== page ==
CWS’ dedication to monitoring and evaluation led me to participate this week in a webinar titled “Test of Time: Practical Tools and Methods for Post-Implementation Monitoring”. I joined 90 other water and sanitation practitioners who listened to a panel discussion from sector leaders and innovators, moderated by Water for People’s CEO (and my long time celebrity crush… too lame?) Ned Breslin. The discussion was interesting in many ways, but what struck me most was how many cutting-edge monitoring “innovations” are already engrained in CWS daily operations! Routine project follow up? CHECK. Customer satisfaction surveys? DAILY. Use and publicizing of crowd-sourcing technologies like SMS, mapping, and data collection? Our new monitoring platform, ghanawaters.crowdmap.com has all these capabilities! I gotta say I was pretty proud of our commitment to follow-up that day. That’s not to say we don’t have ways to grow. Cool opportunities for continued follow-up include continuing an emphasis on behavior change and health education, continuing “capacity building” (NGO-ish for helping people become more competent and confident in relevant skill sets), and incorporating supplies like extra buckets and chlorine into the village market scene. But, with the help of some intensive initial monitoring (which allows us to DETECT problems, SOLVE problems, and SCALE UP solutions), 10 and 20 years down the line I envision CWS partner villages being functioning, self-sufficient and satisfied customers.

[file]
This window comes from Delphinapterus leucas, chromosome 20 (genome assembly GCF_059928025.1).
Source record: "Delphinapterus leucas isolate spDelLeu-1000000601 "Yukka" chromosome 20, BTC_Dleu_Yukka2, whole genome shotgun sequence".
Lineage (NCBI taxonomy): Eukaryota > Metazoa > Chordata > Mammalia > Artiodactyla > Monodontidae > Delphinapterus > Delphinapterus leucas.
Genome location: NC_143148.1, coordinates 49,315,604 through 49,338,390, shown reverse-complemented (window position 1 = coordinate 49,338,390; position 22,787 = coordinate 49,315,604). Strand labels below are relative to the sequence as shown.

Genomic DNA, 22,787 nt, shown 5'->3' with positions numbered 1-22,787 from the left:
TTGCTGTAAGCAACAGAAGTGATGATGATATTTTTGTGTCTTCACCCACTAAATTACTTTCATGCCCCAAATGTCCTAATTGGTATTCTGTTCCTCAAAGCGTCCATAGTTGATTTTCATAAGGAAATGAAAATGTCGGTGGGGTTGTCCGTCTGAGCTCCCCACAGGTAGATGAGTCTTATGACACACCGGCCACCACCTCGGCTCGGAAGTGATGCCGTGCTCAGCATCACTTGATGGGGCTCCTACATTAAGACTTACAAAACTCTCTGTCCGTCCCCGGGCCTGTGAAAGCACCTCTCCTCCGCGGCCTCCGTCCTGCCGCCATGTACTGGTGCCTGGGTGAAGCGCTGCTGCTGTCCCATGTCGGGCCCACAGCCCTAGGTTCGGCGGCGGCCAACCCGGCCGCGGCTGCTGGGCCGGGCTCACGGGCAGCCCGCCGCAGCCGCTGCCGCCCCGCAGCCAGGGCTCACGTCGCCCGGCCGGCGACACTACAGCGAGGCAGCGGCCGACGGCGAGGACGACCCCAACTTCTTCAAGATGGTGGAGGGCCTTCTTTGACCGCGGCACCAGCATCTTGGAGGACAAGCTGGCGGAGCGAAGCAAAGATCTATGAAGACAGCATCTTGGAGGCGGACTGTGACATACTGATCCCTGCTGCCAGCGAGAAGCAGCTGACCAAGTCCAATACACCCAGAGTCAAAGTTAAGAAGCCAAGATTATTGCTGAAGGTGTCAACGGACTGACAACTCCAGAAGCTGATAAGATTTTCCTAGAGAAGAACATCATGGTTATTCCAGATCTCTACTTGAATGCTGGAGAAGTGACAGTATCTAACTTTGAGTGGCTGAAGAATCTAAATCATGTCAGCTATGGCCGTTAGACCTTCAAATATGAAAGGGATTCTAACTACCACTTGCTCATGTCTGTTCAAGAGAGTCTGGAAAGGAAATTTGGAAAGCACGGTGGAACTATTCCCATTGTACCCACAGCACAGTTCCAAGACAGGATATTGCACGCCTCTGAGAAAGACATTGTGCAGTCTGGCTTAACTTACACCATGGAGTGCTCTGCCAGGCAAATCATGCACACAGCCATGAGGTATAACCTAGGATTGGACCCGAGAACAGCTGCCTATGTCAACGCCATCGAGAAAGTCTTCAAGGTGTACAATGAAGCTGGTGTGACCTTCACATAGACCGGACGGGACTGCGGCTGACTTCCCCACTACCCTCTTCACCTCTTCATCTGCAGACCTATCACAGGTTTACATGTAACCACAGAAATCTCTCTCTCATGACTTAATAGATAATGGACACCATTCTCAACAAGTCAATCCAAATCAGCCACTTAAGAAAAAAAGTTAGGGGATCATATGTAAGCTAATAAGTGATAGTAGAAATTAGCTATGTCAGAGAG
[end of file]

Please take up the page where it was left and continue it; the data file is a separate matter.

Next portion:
Here’s to bucking the trend!